- Oops!Something went wrong.Please try again later.
- Oops!Something went wrong.Please try again later.
Feb. 18—Emmett Till's story has lost none of the horror in the 65 years since his murder. A 14-year-old boy from Chicago, Till was brutally beaten, shot and thrown into a river with a blade from a cotton gin tied around his neck. His offense? Allegedly flirting with a White woman in Money, Mississippi, where he was visiting family.
Two men were charged for Till's death, but they were acquitted by an all-White jury.
Emmett's mother, Mamie Till, launched a relentless crusade to tell his story. She even asked for an open casket to display his broken body to show the extent of the brutality with which he was killed. She continued to share his story throughout her life, and because of this Mamie Till (who later remarried) is widely credited with helping to spark the Civil Rights Movement, which would gain more momentum in the 1960s.
Like the Till family, St. Simons Island resident Iman Ali has a connection to both Chicago and the Mississippi Delta. She worked in broadcast journalism in both areas, which eventually brought her face-to-face with Mamie Till-Mobley. Years later, Ali also met Till-Mobley's niece, Deborah Watts, and became an ambassador for the Emmett Till Legacy Foundation.
Ali says this connection also led to her participation in a new television series about Emmett's death and the women who spearheaded the fight for justice.
"The project is a mini drama series called 'Women of The Movement,'" she said.
"It's very important ... probably one of the most significant that we have seen on television but hopefully the beginning of more."
The project will air on ABC later this year, thanks to some pretty powerful producers — Jay Z (Roc Nation) and Will Smith (Overbrook Entertainment). In addition to Ali's connection to the Till family, she also has an extensive background working within the entertainment industry, which is how she first heard about the project.
Ali has worked with Chadwick Boseman's "Get On Up," Muhammad Ali's "The Last Punch," Tyler Perry's "The Haves and Have Nots," BET's "The Game" and "Devious Maids." She also helped produce "VH1's Rock Doc: Planet Rock The Story of Hip Hop and the Crack Generation."
These connections and her dedication to racial equality made her a perfect fit to serve as a stand-in for the actress who plays Mamie Till.
"I was cast as a member of the production team as stand-in and double for the lead character Mamie Till being played by lead actress and Tony Award winner, Adrienne Warren," she said.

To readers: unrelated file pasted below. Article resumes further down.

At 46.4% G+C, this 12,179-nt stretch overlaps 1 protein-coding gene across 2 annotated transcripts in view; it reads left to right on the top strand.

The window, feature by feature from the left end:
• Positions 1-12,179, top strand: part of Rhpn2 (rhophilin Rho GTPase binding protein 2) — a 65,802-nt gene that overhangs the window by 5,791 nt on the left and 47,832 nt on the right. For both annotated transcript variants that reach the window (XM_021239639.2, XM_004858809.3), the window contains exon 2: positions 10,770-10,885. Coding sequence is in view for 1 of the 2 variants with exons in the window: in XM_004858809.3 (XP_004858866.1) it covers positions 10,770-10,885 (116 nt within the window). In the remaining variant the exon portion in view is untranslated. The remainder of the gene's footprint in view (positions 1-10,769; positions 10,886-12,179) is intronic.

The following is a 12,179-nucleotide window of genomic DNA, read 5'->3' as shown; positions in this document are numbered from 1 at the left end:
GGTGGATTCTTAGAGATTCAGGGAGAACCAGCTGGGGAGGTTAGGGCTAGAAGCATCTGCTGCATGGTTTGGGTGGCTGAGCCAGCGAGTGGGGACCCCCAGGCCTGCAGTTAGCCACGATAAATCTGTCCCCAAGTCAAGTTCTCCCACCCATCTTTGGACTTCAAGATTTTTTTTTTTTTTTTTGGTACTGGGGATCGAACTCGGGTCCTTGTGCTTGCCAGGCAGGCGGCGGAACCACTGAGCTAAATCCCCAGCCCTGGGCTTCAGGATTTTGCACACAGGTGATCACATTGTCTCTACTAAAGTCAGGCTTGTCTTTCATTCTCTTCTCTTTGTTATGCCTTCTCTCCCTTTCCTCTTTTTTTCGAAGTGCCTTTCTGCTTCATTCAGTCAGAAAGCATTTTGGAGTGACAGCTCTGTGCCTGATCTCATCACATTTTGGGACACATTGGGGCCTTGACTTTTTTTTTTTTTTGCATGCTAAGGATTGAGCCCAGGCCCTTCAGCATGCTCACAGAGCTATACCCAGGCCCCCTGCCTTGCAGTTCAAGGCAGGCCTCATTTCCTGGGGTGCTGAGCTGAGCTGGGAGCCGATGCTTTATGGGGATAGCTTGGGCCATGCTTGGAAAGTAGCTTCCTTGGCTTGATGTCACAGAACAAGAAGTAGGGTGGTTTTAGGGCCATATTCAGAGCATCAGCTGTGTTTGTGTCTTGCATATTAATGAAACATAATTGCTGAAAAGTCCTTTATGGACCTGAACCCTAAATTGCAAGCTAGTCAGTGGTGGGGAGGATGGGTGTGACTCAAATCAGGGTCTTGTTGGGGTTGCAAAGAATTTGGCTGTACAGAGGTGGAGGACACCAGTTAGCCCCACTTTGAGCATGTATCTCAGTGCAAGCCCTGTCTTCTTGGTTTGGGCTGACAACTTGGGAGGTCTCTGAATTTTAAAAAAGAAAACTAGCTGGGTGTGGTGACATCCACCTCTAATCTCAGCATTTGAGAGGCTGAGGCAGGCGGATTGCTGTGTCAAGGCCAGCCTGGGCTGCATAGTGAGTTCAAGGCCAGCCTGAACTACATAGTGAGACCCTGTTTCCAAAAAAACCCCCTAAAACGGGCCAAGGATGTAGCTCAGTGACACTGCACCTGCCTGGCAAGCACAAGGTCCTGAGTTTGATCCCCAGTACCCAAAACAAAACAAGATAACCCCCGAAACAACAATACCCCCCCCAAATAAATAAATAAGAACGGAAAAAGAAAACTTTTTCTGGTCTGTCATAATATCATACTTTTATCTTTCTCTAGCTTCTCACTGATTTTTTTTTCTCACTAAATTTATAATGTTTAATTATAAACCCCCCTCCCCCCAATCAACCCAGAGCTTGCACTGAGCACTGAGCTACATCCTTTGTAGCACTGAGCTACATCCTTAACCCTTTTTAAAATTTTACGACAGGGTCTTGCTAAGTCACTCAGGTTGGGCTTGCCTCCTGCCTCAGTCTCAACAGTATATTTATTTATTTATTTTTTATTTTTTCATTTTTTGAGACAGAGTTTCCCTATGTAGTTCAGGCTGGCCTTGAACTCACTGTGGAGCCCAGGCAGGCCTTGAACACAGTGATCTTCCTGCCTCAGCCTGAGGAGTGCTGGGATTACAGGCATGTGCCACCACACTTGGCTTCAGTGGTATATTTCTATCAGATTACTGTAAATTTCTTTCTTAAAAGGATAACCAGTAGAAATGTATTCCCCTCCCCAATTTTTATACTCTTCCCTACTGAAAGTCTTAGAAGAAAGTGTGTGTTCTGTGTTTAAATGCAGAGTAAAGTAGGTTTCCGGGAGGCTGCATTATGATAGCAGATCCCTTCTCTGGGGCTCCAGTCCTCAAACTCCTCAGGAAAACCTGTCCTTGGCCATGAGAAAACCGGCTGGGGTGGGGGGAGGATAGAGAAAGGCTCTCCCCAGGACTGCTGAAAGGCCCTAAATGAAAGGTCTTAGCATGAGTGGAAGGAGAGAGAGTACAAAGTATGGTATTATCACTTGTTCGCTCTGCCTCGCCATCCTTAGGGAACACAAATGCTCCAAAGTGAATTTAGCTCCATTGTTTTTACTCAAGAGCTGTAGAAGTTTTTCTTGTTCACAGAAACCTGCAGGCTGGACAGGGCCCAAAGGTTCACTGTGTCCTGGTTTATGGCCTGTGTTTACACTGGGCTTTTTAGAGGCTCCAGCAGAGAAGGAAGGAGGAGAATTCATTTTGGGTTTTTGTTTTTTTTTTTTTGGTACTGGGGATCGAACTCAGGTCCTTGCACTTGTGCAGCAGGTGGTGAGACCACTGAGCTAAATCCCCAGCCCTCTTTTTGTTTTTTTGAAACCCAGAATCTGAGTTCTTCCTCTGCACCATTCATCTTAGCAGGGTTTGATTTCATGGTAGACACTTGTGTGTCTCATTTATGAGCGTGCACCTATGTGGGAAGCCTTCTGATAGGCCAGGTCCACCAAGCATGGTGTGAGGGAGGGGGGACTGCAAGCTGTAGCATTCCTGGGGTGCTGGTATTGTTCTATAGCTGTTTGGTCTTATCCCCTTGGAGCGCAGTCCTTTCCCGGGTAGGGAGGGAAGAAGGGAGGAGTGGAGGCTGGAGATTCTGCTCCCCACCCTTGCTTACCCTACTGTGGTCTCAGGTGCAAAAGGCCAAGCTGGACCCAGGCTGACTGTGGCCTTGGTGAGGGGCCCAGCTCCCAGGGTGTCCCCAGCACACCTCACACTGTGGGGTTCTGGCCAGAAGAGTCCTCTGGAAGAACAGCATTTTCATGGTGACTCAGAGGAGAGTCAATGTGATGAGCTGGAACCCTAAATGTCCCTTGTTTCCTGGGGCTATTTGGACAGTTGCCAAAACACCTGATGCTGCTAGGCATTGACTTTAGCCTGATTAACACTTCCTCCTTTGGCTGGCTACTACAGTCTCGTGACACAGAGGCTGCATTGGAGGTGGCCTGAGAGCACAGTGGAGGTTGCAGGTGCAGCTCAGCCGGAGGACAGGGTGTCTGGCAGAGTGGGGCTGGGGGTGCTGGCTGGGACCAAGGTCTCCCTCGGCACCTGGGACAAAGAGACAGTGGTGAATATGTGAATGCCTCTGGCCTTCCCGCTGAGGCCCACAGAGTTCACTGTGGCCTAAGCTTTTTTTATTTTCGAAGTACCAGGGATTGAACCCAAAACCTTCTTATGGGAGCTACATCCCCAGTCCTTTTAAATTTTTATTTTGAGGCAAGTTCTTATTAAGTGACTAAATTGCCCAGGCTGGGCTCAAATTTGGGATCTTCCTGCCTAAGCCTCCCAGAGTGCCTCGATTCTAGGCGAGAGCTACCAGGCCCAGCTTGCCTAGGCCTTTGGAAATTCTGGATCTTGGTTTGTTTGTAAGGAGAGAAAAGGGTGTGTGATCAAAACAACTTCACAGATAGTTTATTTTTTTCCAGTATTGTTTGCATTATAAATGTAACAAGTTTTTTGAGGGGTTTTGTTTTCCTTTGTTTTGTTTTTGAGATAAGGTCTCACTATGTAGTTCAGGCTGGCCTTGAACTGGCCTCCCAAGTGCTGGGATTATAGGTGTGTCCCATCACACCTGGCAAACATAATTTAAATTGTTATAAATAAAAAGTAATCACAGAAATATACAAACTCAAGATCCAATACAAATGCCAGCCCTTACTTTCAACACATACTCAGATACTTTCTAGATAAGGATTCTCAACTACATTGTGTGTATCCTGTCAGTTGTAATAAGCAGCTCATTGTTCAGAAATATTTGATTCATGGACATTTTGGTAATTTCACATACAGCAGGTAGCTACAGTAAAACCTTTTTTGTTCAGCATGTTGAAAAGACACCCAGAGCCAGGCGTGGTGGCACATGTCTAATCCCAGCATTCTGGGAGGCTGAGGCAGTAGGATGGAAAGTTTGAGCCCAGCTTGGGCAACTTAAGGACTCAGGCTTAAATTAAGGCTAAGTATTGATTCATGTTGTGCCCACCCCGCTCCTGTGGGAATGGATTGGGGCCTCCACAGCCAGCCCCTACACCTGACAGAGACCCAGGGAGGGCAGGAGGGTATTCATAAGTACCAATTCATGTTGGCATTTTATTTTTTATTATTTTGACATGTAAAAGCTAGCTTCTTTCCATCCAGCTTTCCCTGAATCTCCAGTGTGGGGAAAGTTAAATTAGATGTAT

For weeks, Ali has been living in Mississippi, while working on the production. It's made for some long days and nights but there's no place she'd rather be.
"I'm extremely honored and humbled to be apart of this project," she said.
"I had the distinct honor to meet and talk with Mamie Till when I was producing television news in Chicago. What was supposed to be a five-minute conversation turned into a nearly two- hour discussion about the Delta of Mississippi, the fight for justice for Emmett and our fight in general as a people in this country."
Ali recalls Till-Mobley's kindness but also her conviction as she continued her decades-long quest for justice for her child.
"She was very clear, deliberate, loving yet firm in her position and her encouragement of me," she said.
"Unfortunately, I could also relate to the disparities and the racial divide that was and is prevalent in the Deep South as well as in a big city like Chicago."
It's one of the reasons that she dedicated her life to social justice. Ali pursued that path both through journalism and the music industry, working with a number of celebrities, activists and politicians, like Barack Obama, prior to his presidential campaign.
For Ali, it's become a personal and spiritual mission. Music, too, she says, is part of that equation. And she notes that various generations have shared the struggle through song.
"Every movement has had its music. James Brown, Sam Cooke, Marvin Gaye and so many more created the sound track of our lives and sojourn here in America," she said.
"So it is today, I am proud of two brothers who hip hop raised, Jay Z and Will Smith, being in a position and having enough consciousness to put the money up to tell the story of Emmett Louis Till and equally the story of Mamie Till-Mobley."
Though Ali feels that each era has music that defines its generation, for many Black Americans, the styles may be different but the themes are heartbreakingly similar. Like Emmett Till, she feels that the deaths of Ahmaud Arbery, George Floyd, Breonna Taylor and many others are simply the latest verse in an unending and sorrowful song of death and trauma.
"This keeps the family and Blacks as a whole in a state of stress and survival mode," she said.
"It's like Mamie Till in one of her first speeches after Emmett's death — that 'what happens to one of us wherever we are in the world had better be the business of all of us.' Boy, are her words true today as they were 65 years ago."
—Iman Ali is also a Reiki and meditation master. She offers private sessions and workshops at Salt AER in Brunswick and was featured on the cover of Golden Isles Magazine's January-February issue. To read more of her story, pick up a copy of GIM or visit goldenislesmagazine.com.